Hurricane Jose has brought grey skies and some scattered showers to Boston, as well as some gusting wind, but that’s about it.
The outer reaches of the storm, which is now twirling offshore to our southeast, will stick around for at least another day, but won’t unleash much more than a half inch or so of rain, according to Bill Simpson, meteorologist with the National Weather Service in Taunton. “Minimal impacts” are all we should expect, he says, with some potential for gusting winds near 40 miles per hour Wednesday afternoon.
The Cape and Islands, as well as parts of southern New England, are a different story. Winds gusted overnight there above 40 miles per hour and a tropical storm warning remained in effect.
After warnings about possibly very strong wind and rain ramming into the city as Jose moved north, it’s been relatively good news after a summer of windy, rainy disasters further south. Boston will be spared the worst of it after the storm drifted further east than forecasters anticipated. It’s expected to stall out in the Atlantic and dissipate.
Earlier forecasts had called for the first of several days of wind and rain in Boston, with rain totals as high as 3 inches, as early as Monday night or early Tuesday morning. But it didn’t pan out that way. Simpson says he’s glad forecasters warned people about how strong the storm could have been, had Jose headed closer to shore. “You really have to look at the worst case scenario for planning purposes,” he says.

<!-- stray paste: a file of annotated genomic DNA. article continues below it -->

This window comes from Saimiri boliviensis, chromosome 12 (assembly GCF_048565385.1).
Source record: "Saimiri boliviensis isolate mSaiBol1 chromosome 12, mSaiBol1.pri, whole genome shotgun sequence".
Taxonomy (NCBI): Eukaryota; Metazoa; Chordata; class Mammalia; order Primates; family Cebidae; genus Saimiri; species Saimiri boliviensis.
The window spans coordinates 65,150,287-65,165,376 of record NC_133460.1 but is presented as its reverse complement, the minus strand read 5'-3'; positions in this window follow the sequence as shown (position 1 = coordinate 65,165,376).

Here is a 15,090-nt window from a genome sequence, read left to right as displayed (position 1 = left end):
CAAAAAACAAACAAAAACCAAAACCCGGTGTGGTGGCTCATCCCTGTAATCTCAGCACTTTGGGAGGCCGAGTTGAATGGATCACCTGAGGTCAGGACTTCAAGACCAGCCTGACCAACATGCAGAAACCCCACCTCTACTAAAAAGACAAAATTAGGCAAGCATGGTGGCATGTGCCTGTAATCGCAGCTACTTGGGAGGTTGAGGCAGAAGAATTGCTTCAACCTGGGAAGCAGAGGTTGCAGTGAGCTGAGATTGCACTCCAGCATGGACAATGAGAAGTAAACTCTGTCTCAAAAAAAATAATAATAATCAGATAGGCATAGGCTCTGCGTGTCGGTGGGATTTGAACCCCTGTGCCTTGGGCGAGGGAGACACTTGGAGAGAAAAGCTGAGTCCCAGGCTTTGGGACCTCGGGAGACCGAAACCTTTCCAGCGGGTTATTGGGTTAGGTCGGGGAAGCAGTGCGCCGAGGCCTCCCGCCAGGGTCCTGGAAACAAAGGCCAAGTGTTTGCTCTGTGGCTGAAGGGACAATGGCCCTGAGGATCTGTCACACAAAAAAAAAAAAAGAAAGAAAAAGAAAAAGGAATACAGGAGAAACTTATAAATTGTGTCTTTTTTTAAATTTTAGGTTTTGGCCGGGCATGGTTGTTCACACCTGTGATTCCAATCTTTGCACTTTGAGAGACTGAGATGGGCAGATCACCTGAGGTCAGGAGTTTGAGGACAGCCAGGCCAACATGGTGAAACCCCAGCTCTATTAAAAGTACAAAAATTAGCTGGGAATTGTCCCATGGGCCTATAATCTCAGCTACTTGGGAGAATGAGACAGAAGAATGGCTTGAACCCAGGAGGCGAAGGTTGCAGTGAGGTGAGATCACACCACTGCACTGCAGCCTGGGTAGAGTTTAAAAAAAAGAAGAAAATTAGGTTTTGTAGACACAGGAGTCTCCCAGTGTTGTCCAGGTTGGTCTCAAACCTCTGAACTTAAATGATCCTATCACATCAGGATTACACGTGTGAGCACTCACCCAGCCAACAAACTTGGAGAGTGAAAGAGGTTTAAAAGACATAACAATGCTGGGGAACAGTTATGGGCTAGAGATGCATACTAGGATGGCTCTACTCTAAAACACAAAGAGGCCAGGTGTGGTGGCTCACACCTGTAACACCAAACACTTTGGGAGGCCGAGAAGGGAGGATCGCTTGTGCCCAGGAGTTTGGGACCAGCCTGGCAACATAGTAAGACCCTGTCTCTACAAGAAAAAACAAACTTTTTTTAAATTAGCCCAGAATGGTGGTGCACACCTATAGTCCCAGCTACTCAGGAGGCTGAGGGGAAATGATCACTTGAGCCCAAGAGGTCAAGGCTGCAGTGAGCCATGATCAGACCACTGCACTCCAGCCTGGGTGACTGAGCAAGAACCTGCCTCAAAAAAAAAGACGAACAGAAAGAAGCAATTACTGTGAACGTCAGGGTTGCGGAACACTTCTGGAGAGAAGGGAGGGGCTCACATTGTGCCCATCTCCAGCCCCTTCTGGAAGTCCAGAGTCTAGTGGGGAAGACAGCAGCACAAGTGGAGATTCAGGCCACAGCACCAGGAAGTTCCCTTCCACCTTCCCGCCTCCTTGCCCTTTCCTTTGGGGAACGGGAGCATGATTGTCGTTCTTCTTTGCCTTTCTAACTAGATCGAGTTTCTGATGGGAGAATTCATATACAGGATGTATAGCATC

New Englanders have been told to think of Jose as “a Nor’easter that we would receive, without the snow,” as NWS meteorologist Mike Doody put it on Monday. “Breezy northeasterly winds and periods of rainfall.”
Meanwhile, warnings about choppy seas still stand.
The Coast Guard says it is already preparing for the storm and is warning boaters about tempestuous waters. In a statement Monday afternoon it said it was using marine radios to urge boaters to get onshore. “We understand the sea is a livelihood for many people – but this is one of those few times when we urge everyone, commercial and recreational boaters, to stay off the water,” says Captain Richard Schultz, commander of Sector Southeastern New England, in a statement given Monday afternoon. Boat-owners are also being told to take extra care in securing their vessels, as adrift boats in storms can waste valuable Coast Guard resources needed for rescues.
The NWS has also warned gawkers, who are known to flock to the churning ocean during big storms, against standing too close to the surf. “Larger than normal waves can sweep a person into the water from what may seem to be a safe area,” it writes in a post on Twitter that includes an image with someone perched on a rock as waves crash nearby. “Don’t be this guy!”
Be safe! Never view surf from sea walls, jetties, or piers. Large waves can easily sweep you into the water! pic.twitter.com/zbiyeB1ahP
— NWS Boston (@NWSBoston) September 18, 2017
This post will be updated as newer information about the storm becomes available.
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